The Big 5 Questions: Their Answers Will Revitalize Your Church – Part 14

No strategy for helping people find a place to serve is complete until we have a plan to both equip and evaluate them in their effort. Far too many churches seem to think they’ve achieved their goal at the moment someone says, “Yes, Pastor, I’ll be glad to help.” But unless there’s a quality plan for training and a system to give them needed guidance and feedback, their serving won’t be satisfying for long.

If you’re just joining us, we’ve been walking through the five questions every local church needs to be asking to bring new energy and life to their congregation. While we’re working on question four–How will we help people find a place to serve?–let’s take a quick look back at the entire journey.

Our first question—How do we engage new people?—helped us see the critical need to develop specific strategic steps for connecting with people throughout our community. There simply can be no new day at your church without some new life!

Our second question occupied us for several blogs—How will we treat them when they walk through our doors? As we said, it would be tragic to work hard to connect with someone only to drop the ball when they visited our church. Effective hospitality and assimilation strategies are some of the most critical elements of a church health plan.

Next, we tackled–How will we teach them how to follow Jesus? Here, we looked at both the content and the settings where discipleship teaching is delivered. You must have a plan for people to engage, and then, of course, you’ll need to encourage them to engage that plan.

When we ask our current question–“How will we help them find a place to serve?–we have already considered helping people find their gifts and find a place to use them. But, we can’t stop there. In fact, it’s really our efforts to equip, encourage, and evaluate that set us up for an easier time recruiting folks to serving posts. If you provide the needed support for helping someone to succeed, you’ll create the type of environment that nurtures others to say “yes” to your ministry invitation.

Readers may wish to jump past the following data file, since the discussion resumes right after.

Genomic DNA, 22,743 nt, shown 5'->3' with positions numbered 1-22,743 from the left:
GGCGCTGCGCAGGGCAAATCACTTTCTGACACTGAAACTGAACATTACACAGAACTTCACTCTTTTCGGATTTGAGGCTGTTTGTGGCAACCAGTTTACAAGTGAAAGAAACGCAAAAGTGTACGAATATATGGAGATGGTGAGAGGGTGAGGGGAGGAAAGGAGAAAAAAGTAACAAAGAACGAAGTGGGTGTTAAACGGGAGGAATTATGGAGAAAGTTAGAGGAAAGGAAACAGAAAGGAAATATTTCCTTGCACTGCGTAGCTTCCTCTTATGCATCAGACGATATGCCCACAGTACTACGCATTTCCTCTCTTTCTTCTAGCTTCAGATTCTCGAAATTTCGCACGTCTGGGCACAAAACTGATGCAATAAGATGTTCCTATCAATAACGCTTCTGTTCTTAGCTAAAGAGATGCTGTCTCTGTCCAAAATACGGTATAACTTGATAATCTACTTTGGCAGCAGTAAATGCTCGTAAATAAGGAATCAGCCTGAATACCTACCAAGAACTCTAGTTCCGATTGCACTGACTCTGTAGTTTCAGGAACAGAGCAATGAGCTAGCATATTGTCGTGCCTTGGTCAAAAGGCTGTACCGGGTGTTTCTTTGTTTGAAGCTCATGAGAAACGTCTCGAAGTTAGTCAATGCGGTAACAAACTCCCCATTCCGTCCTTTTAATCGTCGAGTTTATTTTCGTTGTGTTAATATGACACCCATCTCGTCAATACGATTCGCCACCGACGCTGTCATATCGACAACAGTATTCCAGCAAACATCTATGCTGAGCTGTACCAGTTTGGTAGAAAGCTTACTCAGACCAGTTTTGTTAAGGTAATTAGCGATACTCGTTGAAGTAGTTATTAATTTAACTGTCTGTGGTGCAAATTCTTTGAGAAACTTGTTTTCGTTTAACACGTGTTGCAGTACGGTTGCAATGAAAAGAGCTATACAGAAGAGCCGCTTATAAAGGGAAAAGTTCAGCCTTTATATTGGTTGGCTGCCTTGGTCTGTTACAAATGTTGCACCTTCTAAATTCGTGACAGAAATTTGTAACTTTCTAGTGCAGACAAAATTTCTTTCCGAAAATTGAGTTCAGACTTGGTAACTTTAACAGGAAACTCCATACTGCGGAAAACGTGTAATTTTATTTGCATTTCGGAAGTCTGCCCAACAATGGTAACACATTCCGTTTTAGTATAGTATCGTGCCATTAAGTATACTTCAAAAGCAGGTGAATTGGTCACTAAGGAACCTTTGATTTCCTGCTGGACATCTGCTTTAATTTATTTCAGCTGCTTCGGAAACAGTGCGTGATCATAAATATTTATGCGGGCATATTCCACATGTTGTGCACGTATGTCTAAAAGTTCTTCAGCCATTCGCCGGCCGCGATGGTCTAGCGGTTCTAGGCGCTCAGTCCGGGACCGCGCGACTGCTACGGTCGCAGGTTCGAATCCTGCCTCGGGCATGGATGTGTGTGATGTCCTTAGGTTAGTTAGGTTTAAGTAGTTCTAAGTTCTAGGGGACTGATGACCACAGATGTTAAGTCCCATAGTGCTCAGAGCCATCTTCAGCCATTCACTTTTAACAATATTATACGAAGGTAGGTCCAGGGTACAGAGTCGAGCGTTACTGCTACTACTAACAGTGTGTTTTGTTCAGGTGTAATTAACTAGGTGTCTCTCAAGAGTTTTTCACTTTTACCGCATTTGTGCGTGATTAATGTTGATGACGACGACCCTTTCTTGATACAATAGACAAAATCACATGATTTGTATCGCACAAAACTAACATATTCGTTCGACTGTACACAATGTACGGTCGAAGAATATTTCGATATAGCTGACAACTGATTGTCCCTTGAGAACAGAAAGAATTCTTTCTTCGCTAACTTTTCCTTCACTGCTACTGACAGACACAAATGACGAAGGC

In this context, training simply means showing someone the “how” and “why” of their effort. Too many church leaders assume their people know what they know. Some end up in long-term teaching roles without ever receiving training. I can’t think of a community that would accept such carelessness in their school system!

Now training doesn’t need to be complex, but it’s caliber should connect appropriately with its level of responsibility. I can teach someone to be an usher or greeter in about twenty minutes, but training a good teacher will require a bigger investment. So, how do we do this at our church? is a very important question.

Your training should also include clearly conveying “why” we do what we do. It’s the “why” that helps people endure difficulty. When I know why I’m fulfilling an assignment, I can connect more easily to a meaningful experience. In general, your training should include “one part why” for every “two parts how.”

And don’t forget to encourage and evaluate. Every individual, no matter how gifted, needs a little fine-tuning in their ministry effort. Sadly, many good folks have developed bad ministry habits over the years, largely because no one was there to nip that behavior when it was forming. I once met a Sunday school teacher who used his podium to spout his political views each Sunday. (Terrible idea!) Unfortunately, he’d been doing this for years and now even his pastor was afraid to insert some correction. It seems likely that this good man would have been more open to a slight nudging away from this behavior early in his teaching career than he will now that he’s cemented this conduct in his “normal” routine. People will almost always be more receptive to correction in their earliest efforts than they will be later, so don’t miss those windows!

A training and evaluation plan lets people know how much you care about their success. When we give time to their ministry development, we show them that what they are doing truly matters and that we are fully invested in helping them be effective. So answering our fourth question really requires quite a lot. We must help people connect to a place where they can serve God in a meaningful way and then continue to monitor and guide their efforts for lasting success. If you do that, and do it well, people will want to be on your team!

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